Language: Mandarin Chinese

Origin: Period literature, but exact meaning unclear


By lack of historical illustrations, the exact meaning of the term yànlíngdāo (雁翎刀) or "goose-feather saber" remains disputed. It is probably the historical name for what is now widely known as the yànmáodāo (雁毛刀) or "goose-quill saber" which is a blade that is straight for most of its length before its tip sweeps up.

The first mention of the term is in the Song dynasty, which, perhaps not coincidentally is when we see the rising popularity of curved edges in use in China in favor of the straight zhíbèidāo (直背刀) or "straight back saber" that had been in common use up until then.

The first occurrence of yànlíngdāo in literature is from the 13th-century encyclopedia called Ocean of Jade by Wang Ying-lin. Chapter 151:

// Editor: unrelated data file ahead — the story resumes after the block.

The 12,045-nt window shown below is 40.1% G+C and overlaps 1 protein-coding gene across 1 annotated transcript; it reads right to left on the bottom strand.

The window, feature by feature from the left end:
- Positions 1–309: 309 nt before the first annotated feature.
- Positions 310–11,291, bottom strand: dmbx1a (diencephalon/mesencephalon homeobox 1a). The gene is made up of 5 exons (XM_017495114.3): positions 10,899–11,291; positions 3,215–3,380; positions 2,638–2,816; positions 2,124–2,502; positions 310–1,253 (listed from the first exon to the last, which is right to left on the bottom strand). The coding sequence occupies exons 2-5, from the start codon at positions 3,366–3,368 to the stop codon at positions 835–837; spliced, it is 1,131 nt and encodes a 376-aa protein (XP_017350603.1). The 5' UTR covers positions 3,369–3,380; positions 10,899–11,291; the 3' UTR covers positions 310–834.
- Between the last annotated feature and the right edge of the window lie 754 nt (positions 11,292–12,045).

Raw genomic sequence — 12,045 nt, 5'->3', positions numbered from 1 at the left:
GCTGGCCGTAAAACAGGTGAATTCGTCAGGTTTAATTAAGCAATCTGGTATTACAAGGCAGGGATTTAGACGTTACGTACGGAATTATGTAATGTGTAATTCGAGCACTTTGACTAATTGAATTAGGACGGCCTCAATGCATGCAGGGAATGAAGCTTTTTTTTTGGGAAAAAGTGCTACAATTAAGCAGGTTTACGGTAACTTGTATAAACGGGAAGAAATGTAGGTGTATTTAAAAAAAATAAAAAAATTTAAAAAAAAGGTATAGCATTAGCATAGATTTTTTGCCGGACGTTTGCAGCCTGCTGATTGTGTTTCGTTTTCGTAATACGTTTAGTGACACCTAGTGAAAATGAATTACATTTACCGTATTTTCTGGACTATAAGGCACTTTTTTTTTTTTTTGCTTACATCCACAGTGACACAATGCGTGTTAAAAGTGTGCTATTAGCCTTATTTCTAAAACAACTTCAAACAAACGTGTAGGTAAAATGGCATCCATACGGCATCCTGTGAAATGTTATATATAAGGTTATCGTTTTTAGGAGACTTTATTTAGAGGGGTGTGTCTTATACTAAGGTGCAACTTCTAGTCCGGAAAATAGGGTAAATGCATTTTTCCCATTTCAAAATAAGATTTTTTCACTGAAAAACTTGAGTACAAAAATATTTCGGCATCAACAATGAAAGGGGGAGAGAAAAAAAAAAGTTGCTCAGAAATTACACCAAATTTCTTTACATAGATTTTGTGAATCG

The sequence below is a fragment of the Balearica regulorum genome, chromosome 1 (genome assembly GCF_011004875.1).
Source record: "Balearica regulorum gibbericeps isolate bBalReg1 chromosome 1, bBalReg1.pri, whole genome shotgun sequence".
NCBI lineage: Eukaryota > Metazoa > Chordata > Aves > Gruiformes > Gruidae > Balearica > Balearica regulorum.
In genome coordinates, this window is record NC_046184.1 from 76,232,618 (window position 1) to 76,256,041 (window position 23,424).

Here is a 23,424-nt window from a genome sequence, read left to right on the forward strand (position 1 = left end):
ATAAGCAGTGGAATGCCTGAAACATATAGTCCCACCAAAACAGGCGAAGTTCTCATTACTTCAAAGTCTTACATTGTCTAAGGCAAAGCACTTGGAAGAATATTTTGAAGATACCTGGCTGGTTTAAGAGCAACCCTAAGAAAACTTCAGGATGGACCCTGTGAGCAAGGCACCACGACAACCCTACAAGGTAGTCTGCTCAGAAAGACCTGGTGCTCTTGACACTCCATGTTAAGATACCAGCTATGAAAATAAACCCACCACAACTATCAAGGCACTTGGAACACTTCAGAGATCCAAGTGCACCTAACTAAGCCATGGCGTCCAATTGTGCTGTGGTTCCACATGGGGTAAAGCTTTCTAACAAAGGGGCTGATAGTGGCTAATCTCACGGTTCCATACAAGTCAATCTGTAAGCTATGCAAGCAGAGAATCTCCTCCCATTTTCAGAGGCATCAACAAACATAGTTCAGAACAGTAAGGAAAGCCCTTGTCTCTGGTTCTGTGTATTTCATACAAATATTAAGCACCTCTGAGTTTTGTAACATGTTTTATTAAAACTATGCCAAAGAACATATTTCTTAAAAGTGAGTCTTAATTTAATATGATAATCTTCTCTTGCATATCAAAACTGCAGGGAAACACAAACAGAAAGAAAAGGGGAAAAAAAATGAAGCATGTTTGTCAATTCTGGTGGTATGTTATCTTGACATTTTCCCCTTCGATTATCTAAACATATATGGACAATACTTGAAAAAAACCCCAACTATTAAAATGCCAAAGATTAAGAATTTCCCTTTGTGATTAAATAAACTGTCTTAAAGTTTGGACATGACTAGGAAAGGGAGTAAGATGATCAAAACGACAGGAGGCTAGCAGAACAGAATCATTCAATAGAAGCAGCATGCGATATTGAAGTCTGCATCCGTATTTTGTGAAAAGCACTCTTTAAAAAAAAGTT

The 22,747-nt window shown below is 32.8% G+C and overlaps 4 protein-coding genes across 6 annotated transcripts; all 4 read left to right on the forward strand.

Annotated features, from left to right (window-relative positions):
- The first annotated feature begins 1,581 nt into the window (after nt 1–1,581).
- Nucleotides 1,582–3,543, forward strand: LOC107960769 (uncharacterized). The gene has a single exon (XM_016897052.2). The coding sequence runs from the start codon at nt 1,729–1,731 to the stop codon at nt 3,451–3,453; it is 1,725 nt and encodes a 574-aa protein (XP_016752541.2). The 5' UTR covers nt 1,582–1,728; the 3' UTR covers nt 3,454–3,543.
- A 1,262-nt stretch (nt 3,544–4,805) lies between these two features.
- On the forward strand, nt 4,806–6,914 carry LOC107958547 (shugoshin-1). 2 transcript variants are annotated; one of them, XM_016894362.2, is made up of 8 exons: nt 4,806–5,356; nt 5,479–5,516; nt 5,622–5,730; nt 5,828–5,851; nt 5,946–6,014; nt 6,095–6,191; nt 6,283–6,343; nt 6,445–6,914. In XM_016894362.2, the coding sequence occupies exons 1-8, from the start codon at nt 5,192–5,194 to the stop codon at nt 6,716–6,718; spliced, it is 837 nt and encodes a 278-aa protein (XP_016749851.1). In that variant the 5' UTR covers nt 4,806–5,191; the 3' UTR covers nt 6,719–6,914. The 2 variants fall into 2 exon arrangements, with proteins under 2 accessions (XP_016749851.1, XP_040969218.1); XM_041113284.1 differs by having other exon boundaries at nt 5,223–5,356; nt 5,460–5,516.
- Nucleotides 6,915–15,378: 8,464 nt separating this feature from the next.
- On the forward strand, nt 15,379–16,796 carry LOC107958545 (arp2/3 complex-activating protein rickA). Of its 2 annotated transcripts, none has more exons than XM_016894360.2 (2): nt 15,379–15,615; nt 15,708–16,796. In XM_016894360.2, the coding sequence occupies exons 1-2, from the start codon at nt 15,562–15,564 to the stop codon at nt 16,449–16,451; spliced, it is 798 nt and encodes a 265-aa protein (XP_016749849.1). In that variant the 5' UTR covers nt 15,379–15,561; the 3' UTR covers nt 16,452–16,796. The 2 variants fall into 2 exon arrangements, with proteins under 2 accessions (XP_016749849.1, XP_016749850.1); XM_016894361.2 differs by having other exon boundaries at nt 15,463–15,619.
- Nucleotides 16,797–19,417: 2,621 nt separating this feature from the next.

“In the first year of Qiandao(1165), the military workshops made three thousand goose-feather sabers in a single order.”

清乾道元年命軍器所造雁翎刀以三千柄為一料。 )

Another mention of yànlíngdāo is in a poem by Ming emperor Jiajing who ruled from 1521 to 1567, about sending off his general Mao Bowen:

“The general heads on his southern campaign, vital and courageous.
Worn across his waist his autumn water goose-feather saber.”


Unfortunately, no illustrated texts surfaced that give any clarity on the exact design of these yànlíngdāo.


YanlingdaoA 17th century Chinese saber of goose quill form.

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With designs of four dragons in scrollwork around a "wish-granting-jewel"


A purely Chinese guard and not a very orn


Most likely used by the multi-cultural crews of pirate fleets that roamed the South China seas.


With heavy pierced silver mounts in with archaic dragon designs.


With snake skin nock. Probably made by Ju Yuan Hao in the 1950s.


With markings attributing it to the Tongzhou incident and a Japanese surrender tag.